Larissa Nägler, M.Sc.

E-Mail: larissa-abigail.naegler@uni-jena.de

Larissa Nägler pursues her PhD in the field of Social Psychology with a concentration on intergroup reconciliation, at the Friedrich Schiller University in Jena. In specific, her dissertation deals with the role of respect in reconciliation of groups in conflict. She is further interested in the role of group representatives in reconciliation, discrimination and prejudice, and contact between groups.

After graduating from high school in 2008, Larissa started her Ba Sc. in Psychology at the University of Maastricht (Netherlands), with a concentration in cognitive psychology. A study trip to South India (“Easter vs. Western Psychology”) in 2010 was followed by semester abroad 2011 at Boğaziçi University in Istanbul (Turkey). End 2011 Larissa then started her Ma Sc. in Health & Social Psychology at the University of Maastricht. She completed her master thesis (“Towards a common ingroup identity: The role of perceived attitude homophily on intergroup contact”) in the context of an obligatory research internship at the University of Cape Town (South Africa). In May 2013 Larissa took up a position as a research assistant at the Social Psychology Department at Friedrich Schiller University in Jena. Her dissertation is part of a trilateral (Palestine, Israel, Germany) research project on reconciliation, funded by the German research foundation (DFG). Her research concentrates on empirical as well as theoretical investigations on the social psychological role of respect within and between groups.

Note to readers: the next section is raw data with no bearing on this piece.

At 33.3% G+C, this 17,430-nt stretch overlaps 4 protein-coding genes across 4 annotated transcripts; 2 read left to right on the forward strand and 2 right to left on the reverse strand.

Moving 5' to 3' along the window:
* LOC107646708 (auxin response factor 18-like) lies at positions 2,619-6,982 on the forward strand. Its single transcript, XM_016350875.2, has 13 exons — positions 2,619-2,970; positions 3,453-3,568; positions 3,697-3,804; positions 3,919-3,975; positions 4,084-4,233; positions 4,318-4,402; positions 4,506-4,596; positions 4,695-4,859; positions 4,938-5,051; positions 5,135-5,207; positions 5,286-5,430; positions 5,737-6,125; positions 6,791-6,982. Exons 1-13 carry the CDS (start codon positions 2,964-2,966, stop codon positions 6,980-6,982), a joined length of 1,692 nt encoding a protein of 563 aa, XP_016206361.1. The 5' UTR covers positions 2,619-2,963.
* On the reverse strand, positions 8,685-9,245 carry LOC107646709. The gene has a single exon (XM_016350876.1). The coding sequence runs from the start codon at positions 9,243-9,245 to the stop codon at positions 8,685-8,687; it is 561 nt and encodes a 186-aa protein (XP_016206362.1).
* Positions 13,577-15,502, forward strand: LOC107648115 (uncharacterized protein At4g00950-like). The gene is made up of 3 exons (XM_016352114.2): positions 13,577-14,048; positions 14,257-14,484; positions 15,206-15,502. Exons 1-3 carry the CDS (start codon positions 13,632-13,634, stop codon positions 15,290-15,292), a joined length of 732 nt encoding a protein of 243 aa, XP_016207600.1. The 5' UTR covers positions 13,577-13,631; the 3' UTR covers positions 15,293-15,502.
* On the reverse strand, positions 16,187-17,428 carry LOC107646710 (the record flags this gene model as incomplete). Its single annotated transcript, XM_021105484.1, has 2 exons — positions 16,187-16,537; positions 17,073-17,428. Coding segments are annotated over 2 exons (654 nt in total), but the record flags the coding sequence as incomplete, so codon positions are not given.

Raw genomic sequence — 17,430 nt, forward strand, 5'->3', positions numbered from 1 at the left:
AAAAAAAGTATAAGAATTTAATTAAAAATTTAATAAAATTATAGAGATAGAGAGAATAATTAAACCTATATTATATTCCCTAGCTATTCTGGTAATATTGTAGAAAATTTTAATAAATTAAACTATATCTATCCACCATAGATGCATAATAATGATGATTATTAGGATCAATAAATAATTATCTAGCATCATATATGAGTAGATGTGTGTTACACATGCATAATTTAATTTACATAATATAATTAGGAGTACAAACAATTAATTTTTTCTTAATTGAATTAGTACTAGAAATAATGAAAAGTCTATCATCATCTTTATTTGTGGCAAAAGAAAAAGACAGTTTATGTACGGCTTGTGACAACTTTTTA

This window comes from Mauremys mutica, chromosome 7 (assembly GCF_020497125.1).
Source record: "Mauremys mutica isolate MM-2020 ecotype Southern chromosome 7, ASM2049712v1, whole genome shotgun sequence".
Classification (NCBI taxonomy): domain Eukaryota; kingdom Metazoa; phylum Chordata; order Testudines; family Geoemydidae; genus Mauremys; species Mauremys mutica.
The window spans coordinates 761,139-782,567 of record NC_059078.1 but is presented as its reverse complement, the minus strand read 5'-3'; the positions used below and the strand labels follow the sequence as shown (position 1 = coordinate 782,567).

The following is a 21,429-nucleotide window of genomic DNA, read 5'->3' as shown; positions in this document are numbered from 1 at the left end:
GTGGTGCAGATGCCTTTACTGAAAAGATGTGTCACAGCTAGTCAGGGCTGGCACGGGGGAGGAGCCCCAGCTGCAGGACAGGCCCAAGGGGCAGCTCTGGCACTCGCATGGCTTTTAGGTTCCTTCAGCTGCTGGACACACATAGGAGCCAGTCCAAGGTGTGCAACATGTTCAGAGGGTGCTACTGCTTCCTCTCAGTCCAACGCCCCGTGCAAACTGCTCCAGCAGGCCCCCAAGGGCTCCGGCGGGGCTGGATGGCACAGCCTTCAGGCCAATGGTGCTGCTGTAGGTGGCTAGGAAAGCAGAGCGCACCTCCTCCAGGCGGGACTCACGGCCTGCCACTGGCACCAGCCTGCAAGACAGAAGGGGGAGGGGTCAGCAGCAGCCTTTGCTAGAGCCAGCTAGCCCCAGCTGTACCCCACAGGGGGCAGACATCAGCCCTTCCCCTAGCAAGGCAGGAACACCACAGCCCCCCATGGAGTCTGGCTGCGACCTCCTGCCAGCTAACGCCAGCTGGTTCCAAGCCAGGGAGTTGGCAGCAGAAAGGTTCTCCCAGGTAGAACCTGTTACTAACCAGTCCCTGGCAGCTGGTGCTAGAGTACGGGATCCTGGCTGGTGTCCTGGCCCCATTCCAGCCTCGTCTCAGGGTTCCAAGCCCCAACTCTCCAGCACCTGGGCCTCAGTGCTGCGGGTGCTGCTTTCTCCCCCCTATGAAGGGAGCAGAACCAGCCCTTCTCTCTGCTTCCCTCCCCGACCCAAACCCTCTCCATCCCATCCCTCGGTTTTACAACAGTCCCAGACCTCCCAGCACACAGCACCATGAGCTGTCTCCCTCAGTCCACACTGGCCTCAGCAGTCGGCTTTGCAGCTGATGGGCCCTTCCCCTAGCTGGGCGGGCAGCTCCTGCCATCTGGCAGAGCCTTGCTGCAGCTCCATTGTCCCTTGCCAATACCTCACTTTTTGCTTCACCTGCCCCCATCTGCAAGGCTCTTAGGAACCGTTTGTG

Articles:

Kessler, T., Proch, J., Hechler, S., & Nägler, L. (2014), Political diversity versus stimuli diversity: Alternative ways to improve
Social Psychological Science. Behavioral Brain Sciences (in press).

Kessler, T., Harth, N.S., & Nägler, L. A. (2014), Prejudice and extremism: Explanations based on ingroup projection, perspective divergence, and minimal standards. Zeitschrift für Internationale Strafrechtsdogmatik, 19, 424-434.

Nägler, L.A., Harth, N.S., & Kessler, T. (2015), Fostering positive relations through respectful encounters: The role of respect in reconciliation. Manuscript in preparation.

Academic conference presentations:

Nägler, L.A., Harth, N.S., & Kessler, T., “Investigating the Role of Respect in Group Life”, 56. Tagung experimenall arbeitender Psychologen (TeaP), Giessen März 2014

Nägler, L.A., Harth, N.S., & Kessler, T., “R-E-S-P-E-C-T…find out what it means to me”, EASP Grand Meeting, Amsterdam July 2014

Nägler, L.A., Harth, N.S., & Kessler, T., “When do we feel respected? The role of perceived respect for groups
in conflict”, Respect Research Group Colloquium, Hamburg October 2014

Nägler, L.A., Harth, N.S., & Kessler, T., “Fostering positive relations through respectful encounters: The role of respect in reconciliation.” EASP Small Group Meeting Budapest, Hungary June 2015

Nägler, L.A., Harth, N.S., & Kessler, T., “Fostering positive relations through respectful encounters: The role of respect in reconciliation.” 17th Jena Workshop on Intergroup Processes, Oppurg June 2015

There are two daily observations that keep me pondering since the very start of my research on respect: Respect is not granted to all persons (equally). In a very passive manner, we often deny diverse groups of people our (horizontal) respect. Sometimes this happens because we may not really know how to respect others, but at other times we are possibly just blind for the need for respect of other persons. This concerns individuals with a low as well as high status.
Thus, two central but widely unexplored questions in respect research center around 1) the motivation and obstacles to respect others as well as 2) the psychological experience of respect and its consequences. Is respect contagious? What psychological resources are needed in order to respect others? Is giving or experiencing respect beneficial for our health or is disrespect health-damaging?
glaeserLarissa Nägler